Screenshot depicting Google Chrome successfully installed and ready for use on Debian 12, 11, or 10.

Tips on Getting Started with Google Chrome on Debian 12, 11 or 10

This guide offers essential tips and tricks to improve your experience with Google Chrome on Debian Linux. It helps optimize your browser’s functionality and customize its appearance to your preferences.

General Google Chrome Tips with Debian

Here are some general tips to improve your experience with Google Chrome on Debian Linux:

  • Sync Your Google Account: To synchronize your bookmarks, history, passwords, and other settings across all your devices, sign in to Google Chrome with your Google account.
  • Use Extensions: Extensions can significantly enhance your browser’s functionality. Some recommended extensions for Chrome on Linux include:
    • The Great Suspender: Automatically suspends inactive tabs to make your browser faster.
    • Session Buddy: Allows you to resume your tabs from where you left off.
    • Hover Zoom: Enables you to zoom images by hovering the cursor over them.
    • Download Tab: Allows you to download the complete contents of a tab or a link.
    • Speed Dial: An excellent alternative to the built-in New Tab.
    • Session Manager: This extension allows you to save and restore sessions.

Google Chrome Customization Tips with Debian

Making your Chrome browser visually appealing can significantly enhance your browsing experience. Here are some tips to customize your Chrome browser:

  • Dark Mode: Chrome offers a dark theme that changes the browser’s color scheme to darker colors, making the eyes more comfortable in low-light conditions. To enable it, type chrome://flags in the address bar, enter “dark mode” in the search bar, and choose “Force Dark Mode for Web Contents” from the drop-down menu.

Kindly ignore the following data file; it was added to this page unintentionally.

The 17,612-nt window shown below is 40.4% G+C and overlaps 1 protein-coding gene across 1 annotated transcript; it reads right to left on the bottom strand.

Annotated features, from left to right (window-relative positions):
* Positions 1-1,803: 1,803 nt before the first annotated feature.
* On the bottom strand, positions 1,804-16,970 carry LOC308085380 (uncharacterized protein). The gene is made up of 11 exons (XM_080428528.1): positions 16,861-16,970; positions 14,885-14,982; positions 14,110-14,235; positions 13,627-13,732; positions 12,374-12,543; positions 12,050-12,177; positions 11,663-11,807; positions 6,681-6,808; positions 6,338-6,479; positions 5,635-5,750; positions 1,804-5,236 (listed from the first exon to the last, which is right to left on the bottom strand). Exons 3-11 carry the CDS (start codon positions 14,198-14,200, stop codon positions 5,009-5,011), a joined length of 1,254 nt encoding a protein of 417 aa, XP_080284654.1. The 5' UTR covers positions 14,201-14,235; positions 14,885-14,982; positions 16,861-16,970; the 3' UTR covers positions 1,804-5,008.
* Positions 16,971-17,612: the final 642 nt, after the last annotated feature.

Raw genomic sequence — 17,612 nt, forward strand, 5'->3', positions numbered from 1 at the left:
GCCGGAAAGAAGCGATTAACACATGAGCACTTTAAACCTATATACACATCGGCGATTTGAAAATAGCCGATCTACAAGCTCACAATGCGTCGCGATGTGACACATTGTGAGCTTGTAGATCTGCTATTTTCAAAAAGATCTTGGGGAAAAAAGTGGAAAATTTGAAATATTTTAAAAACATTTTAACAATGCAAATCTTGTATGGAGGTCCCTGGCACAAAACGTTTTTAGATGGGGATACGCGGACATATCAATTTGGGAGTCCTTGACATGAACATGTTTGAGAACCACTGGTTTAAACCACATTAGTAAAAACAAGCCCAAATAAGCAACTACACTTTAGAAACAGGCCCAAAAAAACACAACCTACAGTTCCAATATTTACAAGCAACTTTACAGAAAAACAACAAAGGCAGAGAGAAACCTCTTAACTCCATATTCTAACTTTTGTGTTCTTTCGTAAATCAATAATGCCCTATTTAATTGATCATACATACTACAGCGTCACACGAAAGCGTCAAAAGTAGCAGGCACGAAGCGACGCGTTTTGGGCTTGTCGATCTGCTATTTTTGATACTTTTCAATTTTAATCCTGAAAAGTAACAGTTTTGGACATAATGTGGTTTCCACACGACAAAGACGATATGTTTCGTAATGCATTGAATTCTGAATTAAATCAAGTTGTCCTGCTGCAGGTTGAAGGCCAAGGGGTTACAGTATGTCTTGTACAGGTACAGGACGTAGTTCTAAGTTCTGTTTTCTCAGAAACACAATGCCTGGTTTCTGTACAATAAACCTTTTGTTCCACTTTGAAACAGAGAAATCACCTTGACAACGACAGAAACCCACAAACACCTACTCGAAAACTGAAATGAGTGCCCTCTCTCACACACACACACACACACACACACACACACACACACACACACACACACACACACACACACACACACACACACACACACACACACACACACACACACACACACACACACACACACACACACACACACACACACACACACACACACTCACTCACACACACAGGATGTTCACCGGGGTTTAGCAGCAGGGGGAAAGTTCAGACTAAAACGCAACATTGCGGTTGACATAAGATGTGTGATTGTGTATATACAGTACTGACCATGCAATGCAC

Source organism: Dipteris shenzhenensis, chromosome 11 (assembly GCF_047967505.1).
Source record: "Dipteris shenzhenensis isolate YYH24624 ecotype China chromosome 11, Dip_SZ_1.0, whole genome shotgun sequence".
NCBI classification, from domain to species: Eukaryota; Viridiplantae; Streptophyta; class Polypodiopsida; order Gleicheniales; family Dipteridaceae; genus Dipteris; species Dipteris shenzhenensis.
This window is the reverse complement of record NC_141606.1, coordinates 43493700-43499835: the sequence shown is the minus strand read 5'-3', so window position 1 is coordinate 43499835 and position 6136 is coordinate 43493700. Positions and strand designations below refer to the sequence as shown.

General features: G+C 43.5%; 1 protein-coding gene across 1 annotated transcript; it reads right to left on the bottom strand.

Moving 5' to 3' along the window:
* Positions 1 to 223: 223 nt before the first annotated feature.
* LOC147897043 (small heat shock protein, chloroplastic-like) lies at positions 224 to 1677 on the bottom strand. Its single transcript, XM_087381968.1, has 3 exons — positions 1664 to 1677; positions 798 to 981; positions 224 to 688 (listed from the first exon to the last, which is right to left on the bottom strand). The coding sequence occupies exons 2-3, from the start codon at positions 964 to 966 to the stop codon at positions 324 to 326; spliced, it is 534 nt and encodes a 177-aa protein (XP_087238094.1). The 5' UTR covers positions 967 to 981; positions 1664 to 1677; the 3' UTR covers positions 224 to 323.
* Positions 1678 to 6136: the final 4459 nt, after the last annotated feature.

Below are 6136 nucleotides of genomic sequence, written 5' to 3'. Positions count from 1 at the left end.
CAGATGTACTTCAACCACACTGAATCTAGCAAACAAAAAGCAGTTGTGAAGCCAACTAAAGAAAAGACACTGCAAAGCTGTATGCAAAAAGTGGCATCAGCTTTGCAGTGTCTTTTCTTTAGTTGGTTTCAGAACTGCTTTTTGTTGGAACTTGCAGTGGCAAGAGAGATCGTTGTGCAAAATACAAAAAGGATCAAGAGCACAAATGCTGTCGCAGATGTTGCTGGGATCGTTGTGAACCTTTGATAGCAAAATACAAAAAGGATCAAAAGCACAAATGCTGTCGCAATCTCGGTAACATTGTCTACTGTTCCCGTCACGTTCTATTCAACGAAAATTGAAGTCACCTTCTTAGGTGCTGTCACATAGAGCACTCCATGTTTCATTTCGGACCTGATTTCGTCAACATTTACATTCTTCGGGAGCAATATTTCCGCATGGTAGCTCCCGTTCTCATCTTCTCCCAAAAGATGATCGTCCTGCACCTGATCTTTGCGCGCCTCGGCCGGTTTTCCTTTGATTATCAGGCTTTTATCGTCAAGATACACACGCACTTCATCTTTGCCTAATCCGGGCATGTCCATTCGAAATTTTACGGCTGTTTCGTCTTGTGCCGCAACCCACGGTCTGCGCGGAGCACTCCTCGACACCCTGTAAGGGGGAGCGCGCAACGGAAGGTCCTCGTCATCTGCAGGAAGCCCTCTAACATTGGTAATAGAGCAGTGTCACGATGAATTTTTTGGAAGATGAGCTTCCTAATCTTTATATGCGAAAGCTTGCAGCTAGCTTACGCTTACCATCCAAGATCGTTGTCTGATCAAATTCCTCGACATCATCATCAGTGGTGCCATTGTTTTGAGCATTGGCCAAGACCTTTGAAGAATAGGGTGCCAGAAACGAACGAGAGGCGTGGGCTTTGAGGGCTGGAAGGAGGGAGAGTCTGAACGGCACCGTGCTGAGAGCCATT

• Themes: You can customize the appearance of your Chrome browser with various themes. To change the theme on Chrome, navigate to the “Themes” menu under the “Appearance” menu in the settings menu. The Themes gallery in the Chrome Web Store allows you to browse a wide range of themes and choose the one that best suits your needs.
  • Chrome Linux Theme: This theme is a great way to customize your Linux system with a unique and modern look. Its various color choices allow you to customize your system to match your personality and preferences.
  • Chrome GTK Theme: This is a modern, flat theme for the GNOME desktop environment, designed to provide users with a modern and sleek look. It is compatible with GTK2 and GTK3 and supports multiple desktop environments, such as GNOME, Xfce, and LXDE.

Remember, the goal is to create a comfortable and efficient workspace that suits your needs and preferences

Getting themes for Google Chrome on Debian 12, 11, or 10.Pin
Screenshot showing how to get and apply themes to Google Chrome on Debian 12, 11, or 10 for a personalized browsing experience.

Additional Google Chrome Commands with Debian 12, 11 or 10

This section delves into the necessary steps to manage Google Chrome on your Debian Linux system. We will walk through two crucial procedures: updating and uninstalling Google Chrome.

Update Google Chrome on Debian 12, 11 or 10

Google Chrome’s developers regularly release updates to improve the browser’s performance, patch security vulnerabilities, and add new features. As a user, it’s critical to keep your browser updated to benefit from these enhancements.

To update Google Chrome along with other installed packages, you need to run the following command:

sudo apt update && sudo apt upgrade

This command first updates the package list (sudo apt update), and then upgrades all upgradable packages (sudo apt upgrade), which includes Google Chrome if an update is available.